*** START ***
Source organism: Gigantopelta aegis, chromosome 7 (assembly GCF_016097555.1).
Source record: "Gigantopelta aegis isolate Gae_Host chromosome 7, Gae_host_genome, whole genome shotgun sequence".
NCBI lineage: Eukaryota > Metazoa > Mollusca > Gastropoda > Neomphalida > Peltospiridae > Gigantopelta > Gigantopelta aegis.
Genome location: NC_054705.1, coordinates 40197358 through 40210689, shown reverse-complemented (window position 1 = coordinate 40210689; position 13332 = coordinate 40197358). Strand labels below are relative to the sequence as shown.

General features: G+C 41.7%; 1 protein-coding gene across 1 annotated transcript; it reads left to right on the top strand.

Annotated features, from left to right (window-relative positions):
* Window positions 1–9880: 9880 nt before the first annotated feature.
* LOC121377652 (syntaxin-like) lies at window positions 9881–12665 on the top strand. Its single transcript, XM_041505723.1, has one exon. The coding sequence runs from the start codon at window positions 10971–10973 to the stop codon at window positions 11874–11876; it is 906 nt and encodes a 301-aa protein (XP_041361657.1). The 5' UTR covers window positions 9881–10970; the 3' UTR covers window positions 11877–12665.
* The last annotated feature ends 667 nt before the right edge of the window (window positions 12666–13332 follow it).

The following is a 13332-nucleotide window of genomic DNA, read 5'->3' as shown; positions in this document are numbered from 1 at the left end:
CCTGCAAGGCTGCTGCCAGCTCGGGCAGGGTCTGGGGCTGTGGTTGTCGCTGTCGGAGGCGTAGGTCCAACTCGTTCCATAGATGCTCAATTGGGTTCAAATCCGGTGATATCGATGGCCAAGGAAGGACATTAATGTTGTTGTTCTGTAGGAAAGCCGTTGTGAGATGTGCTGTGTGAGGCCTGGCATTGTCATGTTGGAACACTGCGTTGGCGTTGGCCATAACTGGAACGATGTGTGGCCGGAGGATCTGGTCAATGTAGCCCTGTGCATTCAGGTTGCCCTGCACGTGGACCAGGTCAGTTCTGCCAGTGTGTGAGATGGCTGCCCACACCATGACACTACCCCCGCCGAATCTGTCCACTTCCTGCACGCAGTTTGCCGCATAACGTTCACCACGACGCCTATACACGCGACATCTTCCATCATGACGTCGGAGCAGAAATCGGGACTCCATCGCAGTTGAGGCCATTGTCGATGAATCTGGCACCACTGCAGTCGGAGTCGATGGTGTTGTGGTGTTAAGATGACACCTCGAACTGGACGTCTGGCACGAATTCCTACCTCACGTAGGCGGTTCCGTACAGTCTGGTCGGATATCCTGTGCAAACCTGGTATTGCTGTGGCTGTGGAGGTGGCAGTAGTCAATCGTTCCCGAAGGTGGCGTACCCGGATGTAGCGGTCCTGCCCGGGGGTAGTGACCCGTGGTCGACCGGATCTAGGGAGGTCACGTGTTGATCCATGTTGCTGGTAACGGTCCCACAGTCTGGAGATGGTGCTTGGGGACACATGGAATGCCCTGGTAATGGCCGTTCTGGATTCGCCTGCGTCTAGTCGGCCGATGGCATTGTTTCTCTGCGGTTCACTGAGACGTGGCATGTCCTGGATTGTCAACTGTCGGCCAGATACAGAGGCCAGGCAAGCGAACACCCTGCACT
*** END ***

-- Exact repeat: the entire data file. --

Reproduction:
Source organism: Gigantopelta aegis, chromosome 7 (assembly GCF_016097555.1).
Source record: "Gigantopelta aegis isolate Gae_Host chromosome 7, Gae_host_genome, whole genome shotgun sequence".
NCBI lineage: Eukaryota > Metazoa > Mollusca > Gastropoda > Neomphalida > Peltospiridae > Gigantopelta > Gigantopelta aegis.
Genome location: NC_054705.1, coordinates 40197358 through 40210689, shown reverse-complemented (window position 1 = coordinate 40210689; position 13332 = coordinate 40197358). Strand labels below are relative to the sequence as shown.

General features: G+C 41.7%; 1 protein-coding gene across 1 annotated transcript; it reads left to right on the top strand.

Annotated features, from left to right (window-relative positions):
* Window positions 1–9880: 9880 nt before the first annotated feature.
* LOC121377652 (syntaxin-like) lies at window positions 9881–12665 on the top strand. Its single transcript, XM_041505723.1, has one exon. The coding sequence runs from the start codon at window positions 10971–10973 to the stop codon at window positions 11874–11876; it is 906 nt and encodes a 301-aa protein (XP_041361657.1). The 5' UTR covers window positions 9881–10970; the 3' UTR covers window positions 11877–12665.
* The last annotated feature ends 667 nt before the right edge of the window (window positions 12666–13332 follow it).

The following is a 13332-nucleotide window of genomic DNA, read 5'->3' as shown; positions in this document are numbered from 1 at the left end:
CCTGCAAGGCTGCTGCCAGCTCGGGCAGGGTCTGGGGCTGTGGTTGTCGCTGTCGGAGGCGTAGGTCCAACTCGTTCCATAGATGCTCAATTGGGTTCAAATCCGGTGATATCGATGGCCAAGGAAGGACATTAATGTTGTTGTTCTGTAGGAAAGCCGTTGTGAGATGTGCTGTGTGAGGCCTGGCATTGTCATGTTGGAACACTGCGTTGGCGTTGGCCATAACTGGAACGATGTGTGGCCGGAGGATCTGGTCAATGTAGCCCTGTGCATTCAGGTTGCCCTGCACGTGGACCAGGTCAGTTCTGCCAGTGTGTGAGATGGCTGCCCACACCATGACACTACCCCCGCCGAATCTGTCCACTTCCTGCACGCAGTTTGCCGCATAACGTTCACCACGACGCCTATACACGCGACATCTTCCATCATGACGTCGGAGCAGAAATCGGGACTCCATCGCAGTTGAGGCCATTGTCGATGAATCTGGCACCACTGCAGTCGGAGTCGATGGTGTTGTGGTGTTAAGATGACACCTCGAACTGGACGTCTGGCACGAATTCCTACCTCACGTAGGCGGTTCCGTACAGTCTGGTCGGATATCCTGTGCAAACCTGGTATTGCTGTGGCTGTGGAGGTGGCAGTAGTCAATCGTTCCCGAAGGTGGCGTACCCGGATGTAGCGGTCCTGCCCGGGGGTAGTGACCCGTGGTCGACCGGATCTAGGGAGGTCACGTGTTGATCCATGTTGCTGGTAACGGTCCCACAGTCTGGAGATGGTGCTTGGGGACACATGGAATGCCCTGGTAATGGCCGTTCTGGATTCGCCTGCGTCTAGTCGGCCGATGGCATTGTTTCTCTGCGGTTCACTGAGACGTGGCATGTCCTGGATTGTCAACTGTCGGCCAGATACAGAGGCCAGGCAAGCGAACACCCTGCACT